The Federation Internationale de Football Association (FIFA) has turned down a request by U.S. senators to ban Russia's national team from participating in the World Cup in 2014 and strip Russia of its right to host the world soccer championship in 2018.
In early March, Senators Mark Kirk and Dan Coats sent FIFA a request to suspend Russia's membership in the organization. According to them, in Crimea, Russia violated Article 3 of the FIFA statutes on discrimination based on racial, political or other grounds.
It was unlikely from the beginning that the senators would receive any answer to their appeal. At FIFA, as well as UEFA, they frown on outsiders who try to meddle in their affairs, especially when they try to mix soccer and politics.
But yesterday U.S. media sources published a reply signed by FIFA Secretary General Jérôme Valcke.
"We would like to emphasize that teams participate in the World Cup and other competitions under the auspices of FIFA solely on the basis of the principle of sports and nothing else."
FIFA President Joseph S. Blatter said much the same in a comment on the senators' request. "On behalf of FIFA and all national federations, I urge us to unite our efforts and to protect the game from the interference of politics and politicians."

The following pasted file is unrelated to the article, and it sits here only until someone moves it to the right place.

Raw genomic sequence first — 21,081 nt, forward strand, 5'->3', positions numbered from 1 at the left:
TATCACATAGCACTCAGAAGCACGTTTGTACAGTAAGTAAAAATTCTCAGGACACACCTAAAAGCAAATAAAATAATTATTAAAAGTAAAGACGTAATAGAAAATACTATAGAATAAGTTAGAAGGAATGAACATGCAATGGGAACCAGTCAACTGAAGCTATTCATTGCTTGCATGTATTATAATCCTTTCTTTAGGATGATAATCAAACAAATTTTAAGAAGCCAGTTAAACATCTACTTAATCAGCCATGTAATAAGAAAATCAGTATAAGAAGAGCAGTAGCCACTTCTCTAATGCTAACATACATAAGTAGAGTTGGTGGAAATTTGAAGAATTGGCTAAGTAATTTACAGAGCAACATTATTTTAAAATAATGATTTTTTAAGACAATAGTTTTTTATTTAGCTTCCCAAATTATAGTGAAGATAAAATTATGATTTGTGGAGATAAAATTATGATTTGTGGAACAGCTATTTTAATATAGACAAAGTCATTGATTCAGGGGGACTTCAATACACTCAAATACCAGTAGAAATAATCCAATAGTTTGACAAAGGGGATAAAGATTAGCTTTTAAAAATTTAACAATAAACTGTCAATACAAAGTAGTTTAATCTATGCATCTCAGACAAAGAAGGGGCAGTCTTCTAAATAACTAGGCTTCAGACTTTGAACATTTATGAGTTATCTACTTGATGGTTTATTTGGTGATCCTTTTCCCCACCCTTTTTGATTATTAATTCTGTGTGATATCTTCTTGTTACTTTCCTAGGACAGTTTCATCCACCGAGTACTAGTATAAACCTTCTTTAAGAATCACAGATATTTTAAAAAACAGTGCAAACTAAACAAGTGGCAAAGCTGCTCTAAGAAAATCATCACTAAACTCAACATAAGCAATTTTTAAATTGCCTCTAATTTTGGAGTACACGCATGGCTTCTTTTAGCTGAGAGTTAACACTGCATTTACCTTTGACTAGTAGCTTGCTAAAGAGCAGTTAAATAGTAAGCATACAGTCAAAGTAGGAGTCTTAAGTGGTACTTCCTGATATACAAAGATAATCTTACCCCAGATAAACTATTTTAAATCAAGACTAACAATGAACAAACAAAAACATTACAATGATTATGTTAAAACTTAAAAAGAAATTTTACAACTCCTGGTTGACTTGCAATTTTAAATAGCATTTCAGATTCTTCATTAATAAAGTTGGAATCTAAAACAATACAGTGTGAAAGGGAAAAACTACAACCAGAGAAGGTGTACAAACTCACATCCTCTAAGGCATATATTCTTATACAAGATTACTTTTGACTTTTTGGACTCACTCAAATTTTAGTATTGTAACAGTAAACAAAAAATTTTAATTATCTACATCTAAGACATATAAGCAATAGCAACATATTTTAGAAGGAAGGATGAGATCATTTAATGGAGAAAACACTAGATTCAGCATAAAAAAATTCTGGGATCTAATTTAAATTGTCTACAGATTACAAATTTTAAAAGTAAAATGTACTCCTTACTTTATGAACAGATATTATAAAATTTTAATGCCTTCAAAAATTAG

UEFA is in full agreement with FIFA. UEFA president Michel Platini also reacted quite sharply to this question.
"We are tired of such requests," said Platini. “If you want to boycott, boycott the embassy, interfere with economic transactions. Just don't expect anything from us. Unfortunately, there are lots of people in the world who don't like sports, and they are aren't afraid to show it, speaking out with requests like this. Let politicians take care of politics. Sports needs to be a place that brings people together."
First published in Russian in Rossiyskaya Gazeta.
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